Observation 94931: Diploschistes muscorum (Scop.) R. Sant.
When: 2012-05-02
0.0° 0.0° 2364m
Herbarium specimen reported
0 Sequences


Asci. Stain: Methylene Blue. First photo at 400x, 2nd at 1000x (1unit=10um, perfectly calibrated:) Found one ascus with more than 4 spores, and alot with less than 4 spores, and a few with 4 spores.
Asci. Stain: Methylene Blue. First photo at 400x, 2nd at 1000x (1unit=10um, perfectly calibrated:) Found one ascus with more than 4 spores, and alot with less than 4 spores, and a few with 4 spores.

Proposed Names

91% (2)
Eye3 Eyes3
Recognized by sight
Used references: Lichens of North America (Brodo)
Based on microscopic features: Spores 25umx12um wide, eliptical, muriform.
Based on chemical features: Thallus: C-red turning yellow, KC red turning yellow.
28% (1)
Used references: Field Guide to Biological Soil Crusts of western U.S. dry lands – Rosentreter et al.
Based on microscopic features: Has pruina as does D. diacapsis; and found one asci with 5 spores, still looking for more asci with more than 4 spores (what a pain to try to get a good slide mount and stain with all them silty soil particles). If this is D. diacapsis it is on the extreme edge of its northern range according to LNA (brodo) and CNALH.
Based on chemical features: Re-testing of Thallus: C+ muddy brown red; K- (just green), KC hardly pink then to brownish (mainly just green), P-

Please login to propose your own names and vote on existing names.

Eye3 = Observer’s choice
Eyes3 = Current consensus


Add Comment
I can pull a theory out of my… :)
By: Jason Hollinger (jason)
2012-05-20 02:04:30 CDT (-0400)

Trevor’s theory says lichens are all about the carbon balance. (Much like plants.) It would only be black inside if it’s producing too much carbon, which — the theory goes — occurs when the alga is outproducing what the fungus can utilize. And the fungus metabolizes fastest in warmer, wetter conditions than the alga. Since it’s all white inside, “sucked dry” of carbon, maybe the fungus is oustripping the alga, instead? These moss cushions will retain moisture very well. Maybe they keep the lichen moist and warm well into the night after summer afternoon thundershowers, forcing the starving fungus to scavenge whatever it can find in the moss in those dark wee hours when photosynthesis is on ice. Would that cause the host moss to shrivel up and turn egg-shaped? Or maybe it’s something to do with dark moss cushions warming up and melting the surrounding snow in winter? Notice how rocks have melted all the snow around them under a snow pack? Liquid water means the fungus may be active, but the snow layer above will block PAR, preventing photosynthesis.

And sorry, yes, I meant the last photo, the one surrounded by the big shaggy moss. Yes, I know, I need to learn the mosses. I keep promising I will some day… I didn’t even notice the moss in the others! I’ve noticed that there are two basic forms for this group of Diploschistes (D. diacapsis, D. muscorum, and D. scruposus) — a “membranous”, thin, smoothish, “stretched-looking” form, and a grainy, verrucose, “normal-looking” form. The former is always on moss, so I have this crazy theory that maybe it’s D. muscorum. ;) I laugh, but in reality, it could just be the way that all three species respond to growing on that substrate! Who knows??? You can go mad doing this.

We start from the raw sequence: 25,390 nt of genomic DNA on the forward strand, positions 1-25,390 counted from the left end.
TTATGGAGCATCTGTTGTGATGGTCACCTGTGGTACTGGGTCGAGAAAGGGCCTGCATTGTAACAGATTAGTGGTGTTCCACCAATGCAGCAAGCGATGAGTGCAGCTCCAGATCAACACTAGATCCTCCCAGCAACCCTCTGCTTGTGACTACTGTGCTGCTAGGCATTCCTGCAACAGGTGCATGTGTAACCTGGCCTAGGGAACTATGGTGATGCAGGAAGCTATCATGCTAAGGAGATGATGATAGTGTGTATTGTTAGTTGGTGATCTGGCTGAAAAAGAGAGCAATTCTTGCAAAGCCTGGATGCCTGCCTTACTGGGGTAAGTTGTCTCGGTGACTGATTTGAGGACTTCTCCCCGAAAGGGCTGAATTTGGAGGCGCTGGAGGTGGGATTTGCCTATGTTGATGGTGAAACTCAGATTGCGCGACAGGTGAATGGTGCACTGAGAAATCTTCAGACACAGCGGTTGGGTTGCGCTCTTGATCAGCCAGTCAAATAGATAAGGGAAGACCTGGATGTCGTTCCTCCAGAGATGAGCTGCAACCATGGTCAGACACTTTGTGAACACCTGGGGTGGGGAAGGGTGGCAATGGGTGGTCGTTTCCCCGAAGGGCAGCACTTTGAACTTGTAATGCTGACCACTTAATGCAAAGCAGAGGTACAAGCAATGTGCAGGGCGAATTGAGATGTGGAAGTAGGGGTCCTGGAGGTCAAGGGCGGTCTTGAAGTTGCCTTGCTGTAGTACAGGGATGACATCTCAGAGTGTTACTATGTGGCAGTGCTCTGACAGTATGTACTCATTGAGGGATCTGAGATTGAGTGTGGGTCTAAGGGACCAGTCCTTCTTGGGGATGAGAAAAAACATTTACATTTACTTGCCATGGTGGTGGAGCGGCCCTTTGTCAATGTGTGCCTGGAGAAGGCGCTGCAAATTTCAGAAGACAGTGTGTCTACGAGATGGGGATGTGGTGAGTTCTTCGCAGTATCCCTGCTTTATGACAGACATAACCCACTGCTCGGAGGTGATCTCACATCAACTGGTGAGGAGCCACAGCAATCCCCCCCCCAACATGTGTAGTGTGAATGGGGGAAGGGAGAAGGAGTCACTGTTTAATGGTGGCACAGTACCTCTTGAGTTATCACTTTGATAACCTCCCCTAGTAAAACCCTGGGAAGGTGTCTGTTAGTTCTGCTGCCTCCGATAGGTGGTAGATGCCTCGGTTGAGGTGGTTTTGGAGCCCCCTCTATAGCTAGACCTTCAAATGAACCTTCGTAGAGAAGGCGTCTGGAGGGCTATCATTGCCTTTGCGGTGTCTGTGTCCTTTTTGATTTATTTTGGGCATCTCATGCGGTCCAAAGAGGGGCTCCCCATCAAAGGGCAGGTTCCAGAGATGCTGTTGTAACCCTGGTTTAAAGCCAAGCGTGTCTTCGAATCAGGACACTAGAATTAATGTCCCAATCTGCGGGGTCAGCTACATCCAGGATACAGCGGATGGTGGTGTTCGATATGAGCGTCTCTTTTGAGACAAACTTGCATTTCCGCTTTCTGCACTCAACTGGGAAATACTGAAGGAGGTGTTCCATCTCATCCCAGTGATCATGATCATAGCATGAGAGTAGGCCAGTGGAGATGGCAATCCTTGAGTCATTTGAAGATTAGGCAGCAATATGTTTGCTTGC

By: nastassja (Nastassja Noell)
2012-05-20 01:39:31 CDT (-0400)

is amazing with Diploschistes asci – such great thin cuts, perfect stains, no cracked cover slips… perfection :)

Membranous look – do you mean the last photo is the one that has a membraneous look? Or the first one thats super cute with the little moss growing out from within it?

And I just gotta ask, do you have a theory, or know of one that answers the question… why does these Diploschistes sp. have nearly all white silt on the inside? I can clearly find the nearly composted remains of moss on the inside, but I’d think they’d compost more dark, shouldn’t there be alot of carbon? And these samples I took are almost egg shaped, convex, which could be from the topography of the soil changing by frosts over time for sure, but I think the surrounding soil is darker, gotta double check, but have you noticed a similar phenomenon?

Good, I’m not the only one who finds these difficult…
By: Jason Hollinger (jason)
2012-05-20 01:26:42 CDT (-0400)

The references make it sound so easy: just count the spores, right? How can you go wrong? Ha! The user from Portugal, zaca, has posted a whole bunch of extremely well-documented observations of various Diploschistes. Maybe you can gain some extra confidence by sifting through those?

(Bear in mind you could well have both here. One photo — the one clearly growing on moss — really has that almost membranous look that seems to be typical of D. muscorum. The other… beats me.)

Created: 2012-05-18 18:20:23 CDT (-0400)
Last modified: 2012-05-20 00:54:02 CDT (-0400)
Viewed: 148 times, last viewed: 2017-06-13 01:14:21 CDT (-0400)
Show Log